De La Salle parent tells police his son was hazing victim
Warren Police Commissioner William Dwyer said Wednesday a parent has come forward to report his son was victimized in an alleged October 2019 hazing incident at Warren De La Salle Collegiate High School.
The new complaint comes less than 24 hours after St. Clair County Prosecutor Michael D. Wendling announced a criminal investigation into allegations regarding the varsity football team at the all-boys Catholic school had been stalled due to the lack of cooperation from school officials, victims and families.
“A father of one of the students called us this morning quite upset after hearing that nothing was being done about the allegations,” said Dwyer. “I don’t have details about it but he indicated he would be filing a report with us. We will investigate it and also turn it over to St. Clair Prosecutor Wendling for consideration of possible criminal charges, if any.”
“I have talked to the prosecutor and he said he will be glad to review any additional complaints,” Dwyer said. “We’re hoping that this might be the first of several people who will reconsider having remained silent over some serious allegations.”
Wendling did not immediately return a call for comment Wednesday.
In a statement released Tuesday, Wendling said “while we are confident that a criminal incident did occur we do not have admissible evidence to move forward with prosecution.” Wendling said that by the time school officials contacted Warren police, “important evidence had already been lost or destroyed.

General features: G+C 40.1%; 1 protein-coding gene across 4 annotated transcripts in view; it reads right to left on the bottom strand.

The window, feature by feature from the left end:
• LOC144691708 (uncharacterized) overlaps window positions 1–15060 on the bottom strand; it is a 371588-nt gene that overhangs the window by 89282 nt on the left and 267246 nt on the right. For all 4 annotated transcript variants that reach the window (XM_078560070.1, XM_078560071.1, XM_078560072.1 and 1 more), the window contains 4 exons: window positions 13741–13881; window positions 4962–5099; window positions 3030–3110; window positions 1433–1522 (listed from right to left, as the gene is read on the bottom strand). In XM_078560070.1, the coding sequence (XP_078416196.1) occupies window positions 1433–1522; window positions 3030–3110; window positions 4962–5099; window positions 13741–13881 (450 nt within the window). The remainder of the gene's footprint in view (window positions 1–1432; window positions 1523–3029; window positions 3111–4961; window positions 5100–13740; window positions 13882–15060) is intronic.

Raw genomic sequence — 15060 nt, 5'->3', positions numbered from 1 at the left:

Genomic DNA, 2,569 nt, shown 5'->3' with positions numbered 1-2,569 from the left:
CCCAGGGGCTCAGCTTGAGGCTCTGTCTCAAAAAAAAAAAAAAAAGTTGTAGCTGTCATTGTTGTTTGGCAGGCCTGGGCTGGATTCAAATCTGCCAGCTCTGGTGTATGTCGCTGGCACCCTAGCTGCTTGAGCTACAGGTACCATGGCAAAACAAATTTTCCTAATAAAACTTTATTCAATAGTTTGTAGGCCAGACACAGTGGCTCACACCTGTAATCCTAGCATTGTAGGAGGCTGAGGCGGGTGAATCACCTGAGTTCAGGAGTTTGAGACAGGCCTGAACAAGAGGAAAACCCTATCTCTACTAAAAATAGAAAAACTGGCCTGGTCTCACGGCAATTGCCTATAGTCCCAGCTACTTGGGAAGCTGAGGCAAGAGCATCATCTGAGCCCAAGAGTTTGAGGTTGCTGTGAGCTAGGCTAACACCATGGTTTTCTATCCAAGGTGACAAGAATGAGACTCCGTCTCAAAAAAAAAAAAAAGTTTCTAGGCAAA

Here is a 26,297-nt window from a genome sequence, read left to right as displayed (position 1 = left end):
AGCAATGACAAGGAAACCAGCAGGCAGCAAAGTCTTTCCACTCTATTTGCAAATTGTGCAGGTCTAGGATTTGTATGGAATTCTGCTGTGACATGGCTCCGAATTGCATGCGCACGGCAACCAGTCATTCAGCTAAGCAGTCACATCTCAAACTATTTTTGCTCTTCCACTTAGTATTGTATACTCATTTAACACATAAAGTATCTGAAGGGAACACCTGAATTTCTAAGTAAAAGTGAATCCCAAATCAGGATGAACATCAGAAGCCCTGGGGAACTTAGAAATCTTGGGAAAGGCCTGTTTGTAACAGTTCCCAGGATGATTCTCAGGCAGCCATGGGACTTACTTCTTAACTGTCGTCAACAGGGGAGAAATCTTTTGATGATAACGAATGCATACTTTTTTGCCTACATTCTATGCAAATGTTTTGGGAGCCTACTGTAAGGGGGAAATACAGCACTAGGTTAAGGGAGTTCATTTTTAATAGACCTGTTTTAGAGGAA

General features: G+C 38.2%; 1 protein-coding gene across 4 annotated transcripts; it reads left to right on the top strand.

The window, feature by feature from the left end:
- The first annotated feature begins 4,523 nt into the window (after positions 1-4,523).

Wendling said school officials had also withheld documents and reports from investigators on “advice of legal counsel.”
Dwyer said school officials, like other professionals, are mandated to report criminal behavior to police, especially involving the safety and welfare of students.
“We need to get to the bottom of all of this to not only protect those students but also to make sure something like this doesn’t happen again,” he said.
The matter would normally be reviewed by the Macomb County Prosecutor’s Office but it recused itself due to a perceived conflict of interests. A child of one of the assistant prosecutors attends the school.
Wendling’s office was selected by the Michigan Attorney General’s Office to handle the case. Wendling said his investigators had attempted to reinterview several people connected to the incident but like Warren detectives, had found them to be uncooperative.